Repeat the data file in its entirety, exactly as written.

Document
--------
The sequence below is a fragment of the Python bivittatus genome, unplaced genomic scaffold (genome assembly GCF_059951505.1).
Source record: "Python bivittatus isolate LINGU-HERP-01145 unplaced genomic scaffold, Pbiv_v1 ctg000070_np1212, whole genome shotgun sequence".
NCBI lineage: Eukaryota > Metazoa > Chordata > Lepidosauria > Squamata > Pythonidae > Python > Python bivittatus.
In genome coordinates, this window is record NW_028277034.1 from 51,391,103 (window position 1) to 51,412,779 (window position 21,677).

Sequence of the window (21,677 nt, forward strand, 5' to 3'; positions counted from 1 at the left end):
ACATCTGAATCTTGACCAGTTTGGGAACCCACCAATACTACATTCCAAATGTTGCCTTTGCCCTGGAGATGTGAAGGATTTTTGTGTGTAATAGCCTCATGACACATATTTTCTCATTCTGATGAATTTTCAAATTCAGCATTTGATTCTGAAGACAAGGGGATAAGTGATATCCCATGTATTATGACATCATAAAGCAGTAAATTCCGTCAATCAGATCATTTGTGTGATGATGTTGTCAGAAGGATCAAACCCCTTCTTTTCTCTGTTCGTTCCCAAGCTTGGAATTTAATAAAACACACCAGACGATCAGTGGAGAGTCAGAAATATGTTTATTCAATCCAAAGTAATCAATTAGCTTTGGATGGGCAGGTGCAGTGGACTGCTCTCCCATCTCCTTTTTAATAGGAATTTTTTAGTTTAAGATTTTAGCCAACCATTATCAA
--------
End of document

The sequence below is a fragment of the Python bivittatus genome, unplaced genomic scaffold (genome assembly GCF_059951505.1).
Source record: "Python bivittatus isolate LINGU-HERP-01145 unplaced genomic scaffold, Pbiv_v1 ctg000070_np1212, whole genome shotgun sequence".
NCBI lineage: Eukaryota > Metazoa > Chordata > Lepidosauria > Squamata > Pythonidae > Python > Python bivittatus.
In genome coordinates, this window is record NW_028277034.1 from 51,391,103 (window position 1) to 51,412,779 (window position 21,677).

Sequence of the window (21,677 nt, forward strand, 5' to 3'; positions counted from 1 at the left end):
ACATCTGAATCTTGACCAGTTTGGGAACCCACCAATACTACATTCCAAATGTTGCCTTTGCCCTGGAGATGTGAAGGATTTTTGTGTGTAATAGCCTCATGACACATATTTTCTCATTCTGATGAATTTTCAAATTCAGCATTTGATTCTGAAGACAAGGGGATAAGTGATATCCCATGTATTATGACATCATAAAGCAGTAAATTCCGTCAATCAGATCATTTGTGTGATGATGTTGTCAGAAGGATCAAACCCCTTCTTTTCTCTGTTCGTTCCCAAGCTTGGAATTTAATAAAACACACCAGACGATCAGTGGAGAGTCAGAAATATGTTTATTCAATCCAAAGTAATCAATTAGCTTTGGATGGGCAGGTGCAGTGGACTGCTCTCCCATCTCCTTTTTAATAGGAATTTTTTAGTTTAAGATTTTAGCCAACCATTATCAA